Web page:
Maternity Leave and Democracy 3 Why I Didn't Play This Game for Three Years

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I purchased Democracy 3 on Steam in June 2014 after watching Sips play the game on YouTube and feeling incredibly frustrated with how he played the game. Everything was dandy. My first seven hours into the game were fantastic. During hour eight, however, I noticed the connections below when hovering over the “Maternity Leave” bubble in the game.

democracy 3 maternal health

See! There it is! The nasty red line that says maternal health negatively affects productivity!

The game treats a maternity leave policy as having a negative impact on productivity! Once I saw that nasty red line, I didn’t play the game for three whole years. Maternity leave was one of the few (if not the only) policies in the game specifically about women in the game, and of course, it hurts the economy. There’s no policy regarding reproductive health except abortion, and naturally, the religious hate it. Interestingly, women isn’t even one of the demographics you have to consider in the Democracy 3, but I digress.

It wasn’t until I pitched this article idea earlier this month that I picked up the game again. Within those three years, I even bought DLC for game, but I had a hard time coming around. Treating maternity leave as a negative on overall economic productivity is short-sighted at best and wrong on how the policy works at its worst.

Maternity Leave as a Negative is Short-Sighted

Viewing maternal leave as a negative on productivity only looks at the four to 12 weeks the mother is away from her job. It doesn’t consider how paid maternal leave keeps women in the workforce who may otherwise take an extended absence from the workforce to fulfill childcare responsibilities. Paid maternal leave also allows women to take time off when they wouldn’t take the time off if the leave was unpaid. Those women, who are often lower-income women or women of color, are more likely to work jobs where taking time off means they could lose their current job. Don’t believe me? Recent research out of the University of Virginia and Rutgers on the effects of paid leave say so. Companies who’ve implemented their own paid leave policies have seen a decrease in attrition rates.

I understand Democracy 3 is a video game and that video games sometimes simplify certain aspects of life the same way movies and television shows do. Ultimately, they are fiction and everything in those works doesn’t have to be true to real life. But the maternal leave thing really just got to me. That wasn’t how maternal leave worked. It seemed like a reflection of rhetoric arguing the policy will only cost businesses money and be too burdensome, although research has found that businesses haven’t seen a negative effect on profitability.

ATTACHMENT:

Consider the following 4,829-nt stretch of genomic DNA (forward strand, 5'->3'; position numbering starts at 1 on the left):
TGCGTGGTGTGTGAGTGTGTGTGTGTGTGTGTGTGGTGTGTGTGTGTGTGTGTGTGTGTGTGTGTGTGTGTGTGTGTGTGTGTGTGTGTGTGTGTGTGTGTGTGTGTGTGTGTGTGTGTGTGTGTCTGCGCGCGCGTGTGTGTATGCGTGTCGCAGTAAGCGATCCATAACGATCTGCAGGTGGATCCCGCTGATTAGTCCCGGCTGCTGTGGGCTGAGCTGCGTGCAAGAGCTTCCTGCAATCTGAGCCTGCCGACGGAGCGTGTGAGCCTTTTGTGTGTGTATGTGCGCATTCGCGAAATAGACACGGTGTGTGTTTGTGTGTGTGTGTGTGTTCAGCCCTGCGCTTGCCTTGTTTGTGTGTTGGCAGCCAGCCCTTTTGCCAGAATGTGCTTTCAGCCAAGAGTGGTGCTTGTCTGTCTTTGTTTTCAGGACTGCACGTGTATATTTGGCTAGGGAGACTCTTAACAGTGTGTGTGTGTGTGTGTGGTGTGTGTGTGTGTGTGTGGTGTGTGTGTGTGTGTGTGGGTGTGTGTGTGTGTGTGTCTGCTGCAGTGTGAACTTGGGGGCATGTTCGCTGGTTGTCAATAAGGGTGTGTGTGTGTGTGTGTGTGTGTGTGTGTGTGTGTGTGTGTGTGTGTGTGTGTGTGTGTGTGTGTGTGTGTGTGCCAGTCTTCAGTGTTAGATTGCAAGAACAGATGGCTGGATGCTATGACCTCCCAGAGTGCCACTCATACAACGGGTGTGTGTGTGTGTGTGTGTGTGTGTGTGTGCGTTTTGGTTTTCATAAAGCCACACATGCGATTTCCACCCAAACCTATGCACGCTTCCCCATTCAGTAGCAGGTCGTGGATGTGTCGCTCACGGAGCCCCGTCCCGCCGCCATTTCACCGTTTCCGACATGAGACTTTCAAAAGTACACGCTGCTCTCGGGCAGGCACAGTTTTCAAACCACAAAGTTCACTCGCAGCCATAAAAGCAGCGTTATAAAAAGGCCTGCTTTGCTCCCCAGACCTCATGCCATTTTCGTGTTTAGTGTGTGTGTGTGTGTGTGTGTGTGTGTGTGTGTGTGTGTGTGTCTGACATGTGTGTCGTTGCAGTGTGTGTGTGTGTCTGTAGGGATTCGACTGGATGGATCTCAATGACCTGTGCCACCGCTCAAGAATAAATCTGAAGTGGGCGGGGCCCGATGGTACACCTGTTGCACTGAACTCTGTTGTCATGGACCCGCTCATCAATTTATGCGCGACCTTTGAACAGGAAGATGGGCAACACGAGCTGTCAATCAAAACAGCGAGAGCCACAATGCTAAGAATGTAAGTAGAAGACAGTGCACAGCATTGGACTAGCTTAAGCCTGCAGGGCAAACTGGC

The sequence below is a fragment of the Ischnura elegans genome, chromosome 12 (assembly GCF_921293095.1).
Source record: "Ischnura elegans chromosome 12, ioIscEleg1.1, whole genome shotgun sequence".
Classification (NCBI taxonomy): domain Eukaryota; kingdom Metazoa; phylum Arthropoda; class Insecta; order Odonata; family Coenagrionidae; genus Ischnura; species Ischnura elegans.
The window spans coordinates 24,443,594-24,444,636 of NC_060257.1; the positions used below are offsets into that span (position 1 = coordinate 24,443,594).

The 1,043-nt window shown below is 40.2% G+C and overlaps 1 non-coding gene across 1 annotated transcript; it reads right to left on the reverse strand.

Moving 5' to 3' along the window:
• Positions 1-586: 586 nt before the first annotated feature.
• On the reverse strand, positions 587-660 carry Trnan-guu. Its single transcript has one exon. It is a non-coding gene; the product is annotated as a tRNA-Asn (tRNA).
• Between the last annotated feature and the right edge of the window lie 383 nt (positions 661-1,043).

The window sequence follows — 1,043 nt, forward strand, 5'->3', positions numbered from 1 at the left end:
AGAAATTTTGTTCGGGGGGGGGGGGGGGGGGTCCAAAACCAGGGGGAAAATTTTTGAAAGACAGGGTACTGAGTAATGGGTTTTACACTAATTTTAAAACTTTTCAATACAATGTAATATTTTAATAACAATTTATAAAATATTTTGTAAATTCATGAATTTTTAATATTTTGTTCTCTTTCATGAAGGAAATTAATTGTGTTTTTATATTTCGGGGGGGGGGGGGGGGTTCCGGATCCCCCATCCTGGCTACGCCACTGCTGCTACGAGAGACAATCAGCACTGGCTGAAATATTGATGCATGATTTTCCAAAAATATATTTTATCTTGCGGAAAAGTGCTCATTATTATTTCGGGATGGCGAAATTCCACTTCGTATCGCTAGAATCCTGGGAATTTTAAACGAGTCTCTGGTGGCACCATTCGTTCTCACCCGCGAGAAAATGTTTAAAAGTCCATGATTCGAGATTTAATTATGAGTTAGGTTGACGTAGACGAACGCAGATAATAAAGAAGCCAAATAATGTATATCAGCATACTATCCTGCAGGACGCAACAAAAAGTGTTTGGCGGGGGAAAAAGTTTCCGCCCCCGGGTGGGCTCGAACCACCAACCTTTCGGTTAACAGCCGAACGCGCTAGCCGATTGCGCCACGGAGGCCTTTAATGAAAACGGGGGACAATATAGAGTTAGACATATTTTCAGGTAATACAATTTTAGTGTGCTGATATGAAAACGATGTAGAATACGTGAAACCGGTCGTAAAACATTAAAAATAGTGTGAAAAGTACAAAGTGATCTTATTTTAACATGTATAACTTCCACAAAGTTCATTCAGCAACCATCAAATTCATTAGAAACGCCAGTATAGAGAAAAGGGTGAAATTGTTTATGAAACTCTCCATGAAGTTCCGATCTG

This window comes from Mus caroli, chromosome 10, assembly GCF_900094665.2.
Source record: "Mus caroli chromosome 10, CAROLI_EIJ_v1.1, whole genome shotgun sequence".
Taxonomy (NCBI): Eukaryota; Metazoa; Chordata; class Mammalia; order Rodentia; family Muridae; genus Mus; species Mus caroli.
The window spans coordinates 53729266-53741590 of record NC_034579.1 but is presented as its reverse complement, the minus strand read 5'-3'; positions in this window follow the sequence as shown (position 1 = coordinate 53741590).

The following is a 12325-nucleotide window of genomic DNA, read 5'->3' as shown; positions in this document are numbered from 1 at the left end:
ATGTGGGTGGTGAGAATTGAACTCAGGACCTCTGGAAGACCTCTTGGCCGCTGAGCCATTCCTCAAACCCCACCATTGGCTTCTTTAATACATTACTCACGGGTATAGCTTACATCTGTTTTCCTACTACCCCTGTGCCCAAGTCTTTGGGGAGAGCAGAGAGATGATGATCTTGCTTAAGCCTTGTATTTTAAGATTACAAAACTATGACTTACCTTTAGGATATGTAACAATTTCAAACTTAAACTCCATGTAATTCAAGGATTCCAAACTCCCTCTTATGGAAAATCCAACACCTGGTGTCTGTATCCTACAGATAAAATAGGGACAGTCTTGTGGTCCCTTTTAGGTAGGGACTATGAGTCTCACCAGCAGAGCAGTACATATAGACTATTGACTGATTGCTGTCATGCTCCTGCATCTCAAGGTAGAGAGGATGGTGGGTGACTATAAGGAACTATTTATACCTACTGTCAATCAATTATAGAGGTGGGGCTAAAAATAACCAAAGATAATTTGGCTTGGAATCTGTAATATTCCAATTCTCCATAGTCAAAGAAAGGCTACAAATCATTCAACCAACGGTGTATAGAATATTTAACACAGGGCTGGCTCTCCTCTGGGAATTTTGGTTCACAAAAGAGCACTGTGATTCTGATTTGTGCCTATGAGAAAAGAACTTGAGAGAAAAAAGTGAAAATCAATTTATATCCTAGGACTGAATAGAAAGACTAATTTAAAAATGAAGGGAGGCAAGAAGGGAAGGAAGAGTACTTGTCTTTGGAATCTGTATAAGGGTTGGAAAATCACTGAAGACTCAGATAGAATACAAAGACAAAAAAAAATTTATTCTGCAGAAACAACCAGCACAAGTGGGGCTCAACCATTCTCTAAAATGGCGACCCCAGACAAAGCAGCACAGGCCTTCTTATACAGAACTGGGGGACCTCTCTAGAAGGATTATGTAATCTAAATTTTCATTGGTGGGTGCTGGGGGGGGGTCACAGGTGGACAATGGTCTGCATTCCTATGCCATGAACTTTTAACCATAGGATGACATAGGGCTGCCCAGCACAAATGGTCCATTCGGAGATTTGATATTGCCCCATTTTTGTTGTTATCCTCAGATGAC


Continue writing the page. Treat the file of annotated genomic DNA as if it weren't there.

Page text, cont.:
So What?

Granted, if none of the policies were controversial in the game then it’s not much of a game. It’s bad enough the United States is one of two countries in the world that doesn’t guarantee paid maternal leave. I didn’t need a game to remind me of the work that still needs to be done.

democracy 3 maternal leave

Maternal leave doesn’t even cost the government everything. It does, correctly, increase parents’ wages in the long run and increase their happiness.

All this doesn’t make Democracy 3 a bad game. Democracy 3 is a great game. I’m having fun again trying to get all the accomplishments and seeing what happens when you, for example, try to create a capitalist paradise. I’d also love to give Democracy 3: Africa a try and play the game as a developing nation. There’s also the two DLCs I don’t have, Electioneering and Clones & Drones, that I still want to try as well. Especially Clones & Drones since I am doing work locally around mass surveillance.

After three years, it doesn’t bother me as much as it used to. The U.S. is coming around in regards to paid maternal leave, as three states currently offer paid family leave (New York’s policy kicks in in 2018). There are bigger fish to fry, both in video games and in politics. Overall, the example illustrates the complexities of full inclusion and diversity in video games.


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Allison Reilly is a St. Louis freelance writer who's been playing video games since she was five years old. Her first video game was "Super Mario World." Her favorite is an obscure N64 title, "Mystical Ninja Starring Goemon." When she's not playing games, she can be found reading, crafting, or doing human rights work with Amnesty International. You can also catch her on Twitch at https://www.twitch.tv/agnesamurphy